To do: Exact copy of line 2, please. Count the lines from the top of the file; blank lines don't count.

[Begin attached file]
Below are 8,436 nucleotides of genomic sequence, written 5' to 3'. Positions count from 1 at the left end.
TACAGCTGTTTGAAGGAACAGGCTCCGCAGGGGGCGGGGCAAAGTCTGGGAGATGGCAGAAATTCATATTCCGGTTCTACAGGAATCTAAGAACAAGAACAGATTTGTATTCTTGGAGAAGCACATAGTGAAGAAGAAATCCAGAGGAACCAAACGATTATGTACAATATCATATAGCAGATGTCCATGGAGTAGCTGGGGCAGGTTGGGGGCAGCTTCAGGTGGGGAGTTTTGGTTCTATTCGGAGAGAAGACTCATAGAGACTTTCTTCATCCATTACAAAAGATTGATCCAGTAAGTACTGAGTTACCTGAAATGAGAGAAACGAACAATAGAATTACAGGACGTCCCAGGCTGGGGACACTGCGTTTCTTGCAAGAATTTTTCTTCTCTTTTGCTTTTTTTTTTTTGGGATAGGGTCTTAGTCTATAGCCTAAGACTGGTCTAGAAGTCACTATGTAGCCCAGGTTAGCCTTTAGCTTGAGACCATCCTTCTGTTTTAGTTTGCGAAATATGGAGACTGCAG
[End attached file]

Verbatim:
TACAGCTGTTTGAAGGAACAGGCTCCGCAGGGGGCGGGGCAAAGTCTGGGAGATGGCAGAAATTCATATTCCGGTTCTACAGGAATCTAAGAACAAGAACAGATTTGTATTCTTGGAGAAGCACATAGTGAAGAAGAAATCCAGAGGAACCAAACGATTATGTACAATATCATATAGCAGATGTCCATGGAGTAGCTGGGGCAGGTTGGGGGCAGCTTCAGGTGGGGAGTTTTGGTTCTATTCGGAGAGAAGACTCATAGAGACTTTCTTCATCCATTACAAAAGATTGATCCAGTAAGTACTGAGTTACCTGAAATGAGAGAAACGAACAATAGAATTACAGGACGTCCCAGGCTGGGGACACTGCGTTTCTTGCAAGAATTTTTCTTCTCTTTTGCTTTTTTTTTTTTGGGATAGGGTCTTAGTCTATAGCCTAAGACTGGTCTAGAAGTCACTATGTAGCCCAGGTTAGCCTTTAGCTTGAGACCATCCTTCTGTTTTAGTTTGCGAAATATGGAGACTGCAG